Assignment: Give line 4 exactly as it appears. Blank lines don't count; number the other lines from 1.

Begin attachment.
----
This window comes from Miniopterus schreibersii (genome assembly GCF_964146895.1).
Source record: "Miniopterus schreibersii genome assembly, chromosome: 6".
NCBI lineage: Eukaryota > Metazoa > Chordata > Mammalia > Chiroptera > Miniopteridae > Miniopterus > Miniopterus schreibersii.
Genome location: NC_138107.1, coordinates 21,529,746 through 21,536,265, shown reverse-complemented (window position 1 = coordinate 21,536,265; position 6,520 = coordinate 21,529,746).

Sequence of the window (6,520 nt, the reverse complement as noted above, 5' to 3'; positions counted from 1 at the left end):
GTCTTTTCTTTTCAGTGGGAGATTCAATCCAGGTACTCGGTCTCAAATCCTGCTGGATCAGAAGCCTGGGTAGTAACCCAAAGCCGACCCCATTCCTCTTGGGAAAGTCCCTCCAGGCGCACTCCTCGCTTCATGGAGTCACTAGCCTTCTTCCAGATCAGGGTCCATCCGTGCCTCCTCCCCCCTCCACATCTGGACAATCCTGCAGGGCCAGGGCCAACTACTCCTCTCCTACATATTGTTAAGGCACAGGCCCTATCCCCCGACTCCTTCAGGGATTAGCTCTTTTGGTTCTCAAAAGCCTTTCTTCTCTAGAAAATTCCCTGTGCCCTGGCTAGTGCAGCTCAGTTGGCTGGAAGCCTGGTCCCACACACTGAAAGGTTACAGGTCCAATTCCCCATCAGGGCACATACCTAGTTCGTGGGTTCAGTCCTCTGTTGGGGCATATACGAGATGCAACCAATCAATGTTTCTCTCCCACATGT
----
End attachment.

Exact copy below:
Genome location: NC_138107.1, coordinates 21,529,746 through 21,536,265, shown reverse-complemented (window position 1 = coordinate 21,536,265; position 6,520 = coordinate 21,529,746).